What Is an Email Money Transfer (EMT)?
An email money transfer (EMT) is a retail banking service that allows users to transfer funds between personal accounts, using email and their online banking service. Mostly used in Canada, email money transfers are often called Interac e-Transfers.
EMTs are considered a secure method of transferring money because the notification of the transfer is done exclusively through email. The actual funds are settled through existing fund transfer networks, which banks have used for years.
- An email money transfer allows users to transfer funds between personal accounts, using email and their online banking service.
- Although completed via email, there is minimal cybersecurity worry as money is not actually transferred via email.
- The actual money is transferred via existing bank fund transfer networks.
- There have been instances where people have had money stolen due to fraudulent interception of EMTs.
- Nearly all online banks in Canada—including the Big Five—offer EMTs.
How an Email Money Transfer (EMT) Works
An email money transfer (EMT) is initiated when senders first open their online banking account, either on a desktop computer or a mobile application. They will then select the amount to be sent and the specific account, from which the funds will be withdrawn. They choose the recipient of these funds. When confirmed, funds are instantly debited.
An email with an answer to a specific security question is sent to the recipient of the funds; in addition, separate instructions are sent to the recipient regarding the retrieval of the funds via a secure website. To access the funds, the recipient must correctly answer a security question. After a set number of incorrect attempts, funds could be returned to the sender.
If the recipient successfully moves past the security blockade, the funds will be deposited immediately, generally at no additional charge, if the recipient is signed up to a participating online banking institution. It could take three to five additional business days if the recipient is not subscribed to a participating online banking institution.
EMTs can also be facilitated through auto deposits, which removes the necessity of checking your email and answering security questions. This is a service that a customer would sign up for and go through the appropriate security measures to set it up.
EMTs are often referred to as an Interac e-Transfer because the service is provided by Interac, which is a Canadian company involved in creating interbank networks to facilitate financial transactions between banks.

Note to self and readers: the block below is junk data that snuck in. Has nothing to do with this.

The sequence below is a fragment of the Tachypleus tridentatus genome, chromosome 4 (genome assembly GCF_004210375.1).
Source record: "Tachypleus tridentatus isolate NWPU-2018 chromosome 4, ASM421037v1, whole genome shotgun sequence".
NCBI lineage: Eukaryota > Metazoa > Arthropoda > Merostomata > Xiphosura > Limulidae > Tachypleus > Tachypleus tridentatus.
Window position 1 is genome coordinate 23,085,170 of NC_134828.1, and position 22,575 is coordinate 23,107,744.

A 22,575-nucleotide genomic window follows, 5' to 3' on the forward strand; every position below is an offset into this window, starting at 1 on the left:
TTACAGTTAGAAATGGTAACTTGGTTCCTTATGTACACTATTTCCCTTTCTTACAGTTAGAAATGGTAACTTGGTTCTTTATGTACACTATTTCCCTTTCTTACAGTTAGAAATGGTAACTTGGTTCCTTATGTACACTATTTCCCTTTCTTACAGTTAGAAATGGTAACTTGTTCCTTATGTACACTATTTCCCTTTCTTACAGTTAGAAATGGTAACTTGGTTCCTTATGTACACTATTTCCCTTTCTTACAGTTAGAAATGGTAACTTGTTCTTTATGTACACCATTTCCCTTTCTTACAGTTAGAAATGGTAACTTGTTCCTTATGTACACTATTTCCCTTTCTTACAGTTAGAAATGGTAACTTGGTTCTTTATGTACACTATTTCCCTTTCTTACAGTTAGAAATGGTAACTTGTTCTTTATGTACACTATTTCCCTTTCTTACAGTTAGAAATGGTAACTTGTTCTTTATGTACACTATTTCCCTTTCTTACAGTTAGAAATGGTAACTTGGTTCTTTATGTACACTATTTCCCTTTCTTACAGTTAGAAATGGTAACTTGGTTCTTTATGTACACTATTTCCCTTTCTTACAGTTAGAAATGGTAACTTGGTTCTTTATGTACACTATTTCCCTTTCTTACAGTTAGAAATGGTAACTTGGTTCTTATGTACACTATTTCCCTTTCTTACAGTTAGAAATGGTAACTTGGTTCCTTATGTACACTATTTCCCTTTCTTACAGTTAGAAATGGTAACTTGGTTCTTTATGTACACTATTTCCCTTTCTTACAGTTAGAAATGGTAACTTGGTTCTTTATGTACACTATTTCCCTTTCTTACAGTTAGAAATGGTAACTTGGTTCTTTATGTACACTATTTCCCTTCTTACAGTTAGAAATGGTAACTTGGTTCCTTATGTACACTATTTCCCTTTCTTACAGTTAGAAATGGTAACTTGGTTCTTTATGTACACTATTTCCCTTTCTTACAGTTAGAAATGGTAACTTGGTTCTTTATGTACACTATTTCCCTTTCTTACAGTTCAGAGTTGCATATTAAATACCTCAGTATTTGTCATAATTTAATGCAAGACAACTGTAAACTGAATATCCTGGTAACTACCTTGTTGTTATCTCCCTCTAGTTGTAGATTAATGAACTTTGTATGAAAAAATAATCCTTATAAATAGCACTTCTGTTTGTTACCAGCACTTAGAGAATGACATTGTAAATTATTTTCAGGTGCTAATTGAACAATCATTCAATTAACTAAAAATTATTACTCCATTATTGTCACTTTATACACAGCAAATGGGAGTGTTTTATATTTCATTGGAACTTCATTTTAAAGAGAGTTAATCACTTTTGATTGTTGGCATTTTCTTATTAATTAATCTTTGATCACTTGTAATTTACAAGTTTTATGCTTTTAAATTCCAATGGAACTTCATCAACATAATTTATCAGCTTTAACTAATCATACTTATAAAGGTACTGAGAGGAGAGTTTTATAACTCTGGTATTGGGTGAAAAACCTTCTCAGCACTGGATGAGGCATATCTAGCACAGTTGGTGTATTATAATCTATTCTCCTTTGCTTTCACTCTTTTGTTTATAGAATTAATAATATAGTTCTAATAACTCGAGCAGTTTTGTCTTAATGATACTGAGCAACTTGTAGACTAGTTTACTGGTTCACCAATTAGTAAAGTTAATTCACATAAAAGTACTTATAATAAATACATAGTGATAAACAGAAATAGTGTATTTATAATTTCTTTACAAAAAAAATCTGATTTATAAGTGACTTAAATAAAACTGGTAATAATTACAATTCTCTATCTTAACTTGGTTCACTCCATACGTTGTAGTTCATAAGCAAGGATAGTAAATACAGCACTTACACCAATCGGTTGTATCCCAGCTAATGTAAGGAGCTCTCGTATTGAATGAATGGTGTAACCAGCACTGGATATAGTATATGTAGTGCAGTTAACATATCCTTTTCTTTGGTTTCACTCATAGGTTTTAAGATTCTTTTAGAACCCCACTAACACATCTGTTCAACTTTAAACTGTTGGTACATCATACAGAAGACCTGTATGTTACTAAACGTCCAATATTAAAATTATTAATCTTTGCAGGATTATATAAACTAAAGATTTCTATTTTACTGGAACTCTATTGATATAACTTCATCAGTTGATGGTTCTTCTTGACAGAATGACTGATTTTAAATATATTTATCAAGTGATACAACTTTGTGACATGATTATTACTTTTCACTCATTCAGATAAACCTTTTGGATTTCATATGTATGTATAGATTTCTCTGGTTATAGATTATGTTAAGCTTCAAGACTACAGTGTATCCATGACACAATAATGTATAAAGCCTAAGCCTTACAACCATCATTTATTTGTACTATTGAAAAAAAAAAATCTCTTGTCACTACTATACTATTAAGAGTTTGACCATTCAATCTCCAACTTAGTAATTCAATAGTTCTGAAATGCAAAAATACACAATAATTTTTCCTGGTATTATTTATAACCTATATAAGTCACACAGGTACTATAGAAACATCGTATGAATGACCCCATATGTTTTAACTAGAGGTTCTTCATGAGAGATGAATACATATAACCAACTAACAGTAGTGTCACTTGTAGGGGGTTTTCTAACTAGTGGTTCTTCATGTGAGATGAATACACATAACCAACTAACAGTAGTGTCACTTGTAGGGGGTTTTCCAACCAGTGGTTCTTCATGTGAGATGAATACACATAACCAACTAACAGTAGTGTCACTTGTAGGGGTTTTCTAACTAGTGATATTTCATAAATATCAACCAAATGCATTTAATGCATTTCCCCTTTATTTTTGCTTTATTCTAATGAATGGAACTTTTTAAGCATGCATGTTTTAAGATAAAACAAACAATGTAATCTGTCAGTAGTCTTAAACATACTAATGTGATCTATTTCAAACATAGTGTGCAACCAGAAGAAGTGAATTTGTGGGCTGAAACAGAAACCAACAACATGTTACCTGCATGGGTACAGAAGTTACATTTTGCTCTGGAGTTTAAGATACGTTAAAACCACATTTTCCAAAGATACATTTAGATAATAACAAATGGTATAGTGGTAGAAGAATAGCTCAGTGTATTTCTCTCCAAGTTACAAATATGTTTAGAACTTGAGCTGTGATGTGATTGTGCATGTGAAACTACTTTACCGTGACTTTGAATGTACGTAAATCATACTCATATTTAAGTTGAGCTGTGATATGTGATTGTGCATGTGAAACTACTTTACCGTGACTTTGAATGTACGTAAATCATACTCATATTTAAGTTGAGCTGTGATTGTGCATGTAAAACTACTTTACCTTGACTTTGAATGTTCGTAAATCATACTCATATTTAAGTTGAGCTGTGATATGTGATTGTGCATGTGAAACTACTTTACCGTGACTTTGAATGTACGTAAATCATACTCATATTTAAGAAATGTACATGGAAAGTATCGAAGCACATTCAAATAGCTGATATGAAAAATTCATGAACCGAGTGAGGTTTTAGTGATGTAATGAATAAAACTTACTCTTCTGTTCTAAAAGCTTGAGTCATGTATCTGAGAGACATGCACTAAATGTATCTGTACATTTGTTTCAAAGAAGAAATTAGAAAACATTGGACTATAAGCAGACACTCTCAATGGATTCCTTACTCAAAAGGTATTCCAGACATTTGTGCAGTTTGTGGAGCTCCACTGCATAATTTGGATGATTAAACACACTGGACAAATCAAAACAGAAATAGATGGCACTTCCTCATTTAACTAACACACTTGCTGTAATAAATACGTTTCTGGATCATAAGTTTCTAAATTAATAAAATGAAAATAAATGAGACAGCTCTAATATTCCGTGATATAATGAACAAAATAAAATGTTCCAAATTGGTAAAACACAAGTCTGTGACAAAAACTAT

Interac also offers the email money transfer services for businesses, which has options like bulk processing services, bulk receivables, and bulk payables, as well as invoicing capabilities to a business's customers.
Criticism of Email Money Transfers (EMTs)
The big worry with an email money transfer (EMT) is cybersecurity, in particular, online financial security. Yet, as stated above, money is not actually transferred via email in an online money transfer, just the instructions to retrieve and deposit funds from participants’ physical accounts.
However, in 2019, certain studies showed that EMTs are insecure against redirections and that the platform fails to ensure the protection of its customers. There have also been a few instances where individuals have had their EMTs intercepted and money stolen. Most of these instances happened because the security questions were guessed correctly or through the impersonation of EMT customers.
It’s good practice not to accept email transfers from unknown parties, and to contact the sender directly when notified of a transfer that is not expected. Because email is used, the service is susceptible to phishing scams. Both parties must take care to ensure the safety of both the sender and receiver.
Email Money Transfer Qualifications
Pretty much any customer with an account with a Canadian bank that offers online banking can do an email money transfer. That is, most email money transfers are completed by clients of the big five banks in Canada: the Bank of Montreal, the Bank of Nova Scotia, the Canadian Imperial Bank of Commerce, the Royal Bank of Canada, and TD Bank Group, along with other financial institutions. The total number of participating financial institutions that use EMTs is 250, making it an extremely easy and prevalent service to use.